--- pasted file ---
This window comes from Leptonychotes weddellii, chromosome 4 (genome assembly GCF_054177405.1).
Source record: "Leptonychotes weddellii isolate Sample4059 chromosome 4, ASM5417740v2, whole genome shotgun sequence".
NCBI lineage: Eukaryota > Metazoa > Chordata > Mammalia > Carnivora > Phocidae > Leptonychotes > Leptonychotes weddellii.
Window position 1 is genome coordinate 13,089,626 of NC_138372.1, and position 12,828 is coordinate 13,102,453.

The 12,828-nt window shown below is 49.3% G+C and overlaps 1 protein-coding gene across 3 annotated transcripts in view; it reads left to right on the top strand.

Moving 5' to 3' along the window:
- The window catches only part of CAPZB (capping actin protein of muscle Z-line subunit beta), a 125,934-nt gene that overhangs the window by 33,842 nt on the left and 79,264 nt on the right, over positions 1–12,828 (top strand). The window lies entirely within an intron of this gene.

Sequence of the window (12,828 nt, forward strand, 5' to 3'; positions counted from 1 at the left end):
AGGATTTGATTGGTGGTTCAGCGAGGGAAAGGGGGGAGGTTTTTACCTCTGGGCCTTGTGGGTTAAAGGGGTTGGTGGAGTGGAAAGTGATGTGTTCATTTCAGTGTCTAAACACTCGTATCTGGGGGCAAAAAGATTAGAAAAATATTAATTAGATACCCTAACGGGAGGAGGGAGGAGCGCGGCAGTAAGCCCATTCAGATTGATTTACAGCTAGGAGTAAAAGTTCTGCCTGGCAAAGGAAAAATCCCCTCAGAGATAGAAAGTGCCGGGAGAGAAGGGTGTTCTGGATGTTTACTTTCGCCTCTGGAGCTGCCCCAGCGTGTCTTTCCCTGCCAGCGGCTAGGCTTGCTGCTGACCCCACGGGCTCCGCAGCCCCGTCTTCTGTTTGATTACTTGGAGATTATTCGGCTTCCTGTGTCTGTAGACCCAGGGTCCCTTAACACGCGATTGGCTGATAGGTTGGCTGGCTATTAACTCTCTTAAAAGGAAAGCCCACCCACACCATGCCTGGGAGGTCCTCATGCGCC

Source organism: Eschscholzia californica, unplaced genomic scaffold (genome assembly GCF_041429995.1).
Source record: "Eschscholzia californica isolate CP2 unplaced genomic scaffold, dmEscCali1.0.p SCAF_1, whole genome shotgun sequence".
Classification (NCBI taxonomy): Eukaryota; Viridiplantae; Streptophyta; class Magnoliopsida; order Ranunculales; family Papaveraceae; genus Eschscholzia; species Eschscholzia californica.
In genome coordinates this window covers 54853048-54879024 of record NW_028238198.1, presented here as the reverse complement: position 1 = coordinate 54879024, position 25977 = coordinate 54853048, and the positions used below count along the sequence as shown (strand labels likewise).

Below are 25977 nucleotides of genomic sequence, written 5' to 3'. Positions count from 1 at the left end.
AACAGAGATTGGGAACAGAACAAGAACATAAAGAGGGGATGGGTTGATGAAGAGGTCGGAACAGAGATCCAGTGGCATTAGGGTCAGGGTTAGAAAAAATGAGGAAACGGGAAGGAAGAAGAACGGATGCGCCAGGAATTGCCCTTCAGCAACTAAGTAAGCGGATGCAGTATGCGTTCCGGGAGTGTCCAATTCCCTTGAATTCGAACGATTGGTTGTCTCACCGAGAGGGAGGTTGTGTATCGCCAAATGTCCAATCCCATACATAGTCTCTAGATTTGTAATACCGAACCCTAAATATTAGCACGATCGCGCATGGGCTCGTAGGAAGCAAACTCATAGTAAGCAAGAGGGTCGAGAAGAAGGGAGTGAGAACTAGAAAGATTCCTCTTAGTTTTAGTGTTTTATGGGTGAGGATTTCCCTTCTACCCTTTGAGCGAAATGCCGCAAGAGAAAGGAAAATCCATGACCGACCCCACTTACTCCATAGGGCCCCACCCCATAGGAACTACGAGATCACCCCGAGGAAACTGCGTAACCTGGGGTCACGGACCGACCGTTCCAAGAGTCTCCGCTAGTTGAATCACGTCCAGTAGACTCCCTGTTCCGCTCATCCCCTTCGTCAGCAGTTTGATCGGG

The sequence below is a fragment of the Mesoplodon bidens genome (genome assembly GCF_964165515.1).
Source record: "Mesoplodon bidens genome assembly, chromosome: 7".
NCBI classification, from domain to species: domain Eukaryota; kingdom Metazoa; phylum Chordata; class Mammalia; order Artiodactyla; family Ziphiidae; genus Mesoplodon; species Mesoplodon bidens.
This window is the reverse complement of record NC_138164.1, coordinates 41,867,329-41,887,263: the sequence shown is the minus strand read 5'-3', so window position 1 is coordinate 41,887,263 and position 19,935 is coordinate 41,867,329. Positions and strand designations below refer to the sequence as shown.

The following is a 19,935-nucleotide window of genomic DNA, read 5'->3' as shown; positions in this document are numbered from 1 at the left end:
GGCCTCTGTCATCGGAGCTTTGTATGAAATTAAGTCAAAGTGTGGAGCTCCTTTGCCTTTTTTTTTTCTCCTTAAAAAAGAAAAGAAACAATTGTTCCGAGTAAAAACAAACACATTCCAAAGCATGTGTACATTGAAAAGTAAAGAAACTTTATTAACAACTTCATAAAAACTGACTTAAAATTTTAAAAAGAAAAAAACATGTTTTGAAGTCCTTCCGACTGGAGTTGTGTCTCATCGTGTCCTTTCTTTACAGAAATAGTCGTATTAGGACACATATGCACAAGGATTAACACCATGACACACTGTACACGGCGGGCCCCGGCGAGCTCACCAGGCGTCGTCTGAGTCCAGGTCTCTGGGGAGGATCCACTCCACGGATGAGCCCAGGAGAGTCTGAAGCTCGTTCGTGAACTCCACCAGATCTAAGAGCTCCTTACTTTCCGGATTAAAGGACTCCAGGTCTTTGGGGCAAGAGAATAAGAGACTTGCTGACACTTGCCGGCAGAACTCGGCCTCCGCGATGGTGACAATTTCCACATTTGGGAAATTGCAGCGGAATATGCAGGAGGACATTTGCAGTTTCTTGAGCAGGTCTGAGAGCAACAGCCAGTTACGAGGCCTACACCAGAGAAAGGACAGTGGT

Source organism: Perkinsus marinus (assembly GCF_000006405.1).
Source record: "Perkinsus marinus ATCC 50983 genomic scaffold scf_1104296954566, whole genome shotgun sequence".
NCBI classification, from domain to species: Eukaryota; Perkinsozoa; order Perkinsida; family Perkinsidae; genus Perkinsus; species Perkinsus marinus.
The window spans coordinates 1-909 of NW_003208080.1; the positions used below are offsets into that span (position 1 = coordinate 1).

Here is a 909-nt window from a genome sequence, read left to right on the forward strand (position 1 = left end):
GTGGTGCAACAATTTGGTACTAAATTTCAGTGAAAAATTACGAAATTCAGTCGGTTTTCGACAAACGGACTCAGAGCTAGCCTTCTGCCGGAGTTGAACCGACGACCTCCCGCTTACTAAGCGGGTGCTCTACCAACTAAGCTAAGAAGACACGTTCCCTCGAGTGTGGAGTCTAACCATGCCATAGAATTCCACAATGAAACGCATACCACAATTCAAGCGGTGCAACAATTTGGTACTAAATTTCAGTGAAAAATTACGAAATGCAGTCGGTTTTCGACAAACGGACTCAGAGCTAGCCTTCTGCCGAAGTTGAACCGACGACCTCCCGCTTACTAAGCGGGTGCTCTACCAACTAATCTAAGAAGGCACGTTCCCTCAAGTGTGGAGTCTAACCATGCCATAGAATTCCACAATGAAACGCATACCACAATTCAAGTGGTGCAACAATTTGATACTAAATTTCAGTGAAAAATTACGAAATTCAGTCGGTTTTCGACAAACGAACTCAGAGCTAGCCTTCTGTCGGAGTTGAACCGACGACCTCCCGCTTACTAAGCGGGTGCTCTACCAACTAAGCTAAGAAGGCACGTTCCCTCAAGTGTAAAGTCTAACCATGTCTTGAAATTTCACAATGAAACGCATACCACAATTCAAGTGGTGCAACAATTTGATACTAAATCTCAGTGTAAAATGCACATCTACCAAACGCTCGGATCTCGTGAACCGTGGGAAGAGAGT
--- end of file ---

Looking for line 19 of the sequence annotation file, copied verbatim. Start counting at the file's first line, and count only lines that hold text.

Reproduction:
This window is the reverse complement of record NC_138164.1, coordinates 41,867,329-41,887,263: the sequence shown is the minus strand read 5'-3', so window position 1 is coordinate 41,887,263 and position 19,935 is coordinate 41,867,329. Positions and strand designations below refer to the sequence as shown.